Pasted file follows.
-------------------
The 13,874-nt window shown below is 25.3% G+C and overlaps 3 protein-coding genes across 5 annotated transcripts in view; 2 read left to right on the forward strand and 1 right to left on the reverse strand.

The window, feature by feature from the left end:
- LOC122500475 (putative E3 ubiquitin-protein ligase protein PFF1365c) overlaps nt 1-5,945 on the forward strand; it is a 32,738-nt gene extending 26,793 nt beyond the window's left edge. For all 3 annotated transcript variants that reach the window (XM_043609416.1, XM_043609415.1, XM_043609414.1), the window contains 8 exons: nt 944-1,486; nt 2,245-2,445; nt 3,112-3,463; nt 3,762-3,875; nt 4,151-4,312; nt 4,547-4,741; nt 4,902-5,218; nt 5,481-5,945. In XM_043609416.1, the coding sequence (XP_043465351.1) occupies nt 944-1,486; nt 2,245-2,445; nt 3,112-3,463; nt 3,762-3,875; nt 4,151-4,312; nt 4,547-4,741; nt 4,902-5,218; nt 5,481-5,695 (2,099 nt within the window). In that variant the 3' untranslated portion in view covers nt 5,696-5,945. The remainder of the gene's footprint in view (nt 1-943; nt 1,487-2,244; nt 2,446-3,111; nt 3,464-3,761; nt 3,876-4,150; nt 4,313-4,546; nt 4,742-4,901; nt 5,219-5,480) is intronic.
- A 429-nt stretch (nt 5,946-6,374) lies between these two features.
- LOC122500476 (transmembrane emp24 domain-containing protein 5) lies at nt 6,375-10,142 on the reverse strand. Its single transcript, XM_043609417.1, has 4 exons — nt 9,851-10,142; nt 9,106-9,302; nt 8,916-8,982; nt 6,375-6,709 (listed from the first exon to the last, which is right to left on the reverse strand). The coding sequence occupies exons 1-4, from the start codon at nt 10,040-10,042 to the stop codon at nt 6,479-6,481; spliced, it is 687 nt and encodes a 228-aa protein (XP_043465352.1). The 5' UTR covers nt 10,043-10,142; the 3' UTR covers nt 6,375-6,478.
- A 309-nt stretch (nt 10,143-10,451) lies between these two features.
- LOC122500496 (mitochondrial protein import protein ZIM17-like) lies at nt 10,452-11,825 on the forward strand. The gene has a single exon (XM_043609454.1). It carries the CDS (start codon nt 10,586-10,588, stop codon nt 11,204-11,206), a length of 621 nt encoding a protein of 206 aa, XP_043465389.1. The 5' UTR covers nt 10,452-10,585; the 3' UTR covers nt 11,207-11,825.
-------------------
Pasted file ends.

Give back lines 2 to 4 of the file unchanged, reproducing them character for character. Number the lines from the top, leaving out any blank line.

The window, feature by feature from the left end:
- LOC122500475 (putative E3 ubiquitin-protein ligase protein PFF1365c) overlaps nt 1-5,945 on the forward strand; it is a 32,738-nt gene extending 26,793 nt beyond the window's left edge. For all 3 annotated transcript variants that reach the window (XM_043609416.1, XM_043609415.1, XM_043609414.1), the window contains 8 exons: nt 944-1,486; nt 2,245-2,445; nt 3,112-3,463; nt 3,762-3,875; nt 4,151-4,312; nt 4,547-4,741; nt 4,902-5,218; nt 5,481-5,945. In XM_043609416.1, the coding sequence (XP_043465351.1) occupies nt 944-1,486; nt 2,245-2,445; nt 3,112-3,463; nt 3,762-3,875; nt 4,151-4,312; nt 4,547-4,741; nt 4,902-5,218; nt 5,481-5,695 (2,099 nt within the window). In that variant the 3' untranslated portion in view covers nt 5,696-5,945. The remainder of the gene's footprint in view (nt 1-943; nt 1,487-2,244; nt 2,446-3,111; nt 3,464-3,761; nt 3,876-4,150; nt 4,313-4,546; nt 4,742-4,901; nt 5,219-5,480) is intronic.
- A 429-nt stretch (nt 5,946-6,374) lies between these two features.